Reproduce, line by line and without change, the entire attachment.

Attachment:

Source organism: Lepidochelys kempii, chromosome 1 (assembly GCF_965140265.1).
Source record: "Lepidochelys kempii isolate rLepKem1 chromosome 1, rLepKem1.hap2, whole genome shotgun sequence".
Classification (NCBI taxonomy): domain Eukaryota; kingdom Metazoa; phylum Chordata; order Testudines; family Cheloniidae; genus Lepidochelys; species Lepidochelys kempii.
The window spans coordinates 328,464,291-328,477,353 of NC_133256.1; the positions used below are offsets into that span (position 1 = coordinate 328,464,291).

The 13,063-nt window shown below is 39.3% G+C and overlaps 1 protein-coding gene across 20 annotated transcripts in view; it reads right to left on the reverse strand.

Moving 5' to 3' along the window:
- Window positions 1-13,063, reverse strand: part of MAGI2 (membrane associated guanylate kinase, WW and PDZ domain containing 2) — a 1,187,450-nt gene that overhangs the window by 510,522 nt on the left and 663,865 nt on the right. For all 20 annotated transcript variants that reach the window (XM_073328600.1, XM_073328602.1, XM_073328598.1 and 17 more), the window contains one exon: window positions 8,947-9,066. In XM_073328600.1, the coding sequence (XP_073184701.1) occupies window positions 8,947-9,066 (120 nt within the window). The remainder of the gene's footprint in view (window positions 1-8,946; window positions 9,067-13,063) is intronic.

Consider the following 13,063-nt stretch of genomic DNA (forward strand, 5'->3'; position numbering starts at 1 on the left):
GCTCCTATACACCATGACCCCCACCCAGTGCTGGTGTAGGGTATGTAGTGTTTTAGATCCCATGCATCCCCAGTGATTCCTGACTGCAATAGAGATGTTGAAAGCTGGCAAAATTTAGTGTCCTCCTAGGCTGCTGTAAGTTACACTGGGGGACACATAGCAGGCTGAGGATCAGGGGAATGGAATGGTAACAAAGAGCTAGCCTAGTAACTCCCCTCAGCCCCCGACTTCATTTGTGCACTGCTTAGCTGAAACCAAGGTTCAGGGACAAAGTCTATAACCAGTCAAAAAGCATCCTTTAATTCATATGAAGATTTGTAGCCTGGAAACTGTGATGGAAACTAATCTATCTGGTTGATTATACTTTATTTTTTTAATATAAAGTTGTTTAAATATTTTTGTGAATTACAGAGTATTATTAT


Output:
Source organism: Lepidochelys kempii, chromosome 1 (assembly GCF_965140265.1).
Source record: "Lepidochelys kempii isolate rLepKem1 chromosome 1, rLepKem1.hap2, whole genome shotgun sequence".
Classification (NCBI taxonomy): domain Eukaryota; kingdom Metazoa; phylum Chordata; order Testudines; family Cheloniidae; genus Lepidochelys; species Lepidochelys kempii.
The window spans coordinates 328,464,291-328,477,353 of NC_133256.1; the positions used below are offsets into that span (position 1 = coordinate 328,464,291).

The 13,063-nt window shown below is 39.3% G+C and overlaps 1 protein-coding gene across 20 annotated transcripts in view; it reads right to left on the reverse strand.

Moving 5' to 3' along the window:
- Window positions 1-13,063, reverse strand: part of MAGI2 (membrane associated guanylate kinase, WW and PDZ domain containing 2) — a 1,187,450-nt gene that overhangs the window by 510,522 nt on the left and 663,865 nt on the right. For all 20 annotated transcript variants that reach the window (XM_073328600.1, XM_073328602.1, XM_073328598.1 and 17 more), the window contains one exon: window positions 8,947-9,066. In XM_073328600.1, the coding sequence (XP_073184701.1) occupies window positions 8,947-9,066 (120 nt within the window). The remainder of the gene's footprint in view (window positions 1-8,946; window positions 9,067-13,063) is intronic.

Consider the following 13,063-nt stretch of genomic DNA (forward strand, 5'->3'; position numbering starts at 1 on the left):
GCTCCTATACACCATGACCCCCACCCAGTGCTGGTGTAGGGTATGTAGTGTTTTAGATCCCATGCATCCCCAGTGATTCCTGACTGCAATAGAGATGTTGAAAGCTGGCAAAATTTAGTGTCCTCCTAGGCTGCTGTAAGTTACACTGGGGGACACATAGCAGGCTGAGGATCAGGGGAATGGAATGGTAACAAAGAGCTAGCCTAGTAACTCCCCTCAGCCCCCGACTTCATTTGTGCACTGCTTAGCTGAAACCAAGGTTCAGGGACAAAGTCTATAACCAGTCAAAAAGCATCCTTTAATTCATATGAAGATTTGTAGCCTGGAAACTGTGATGGAAACTAATCTATCTGGTTGATTATACTTTATTTTTTTAATATAAAGTTGTTTAAATATTTTTGTGAATTACAGAGTATTATTAT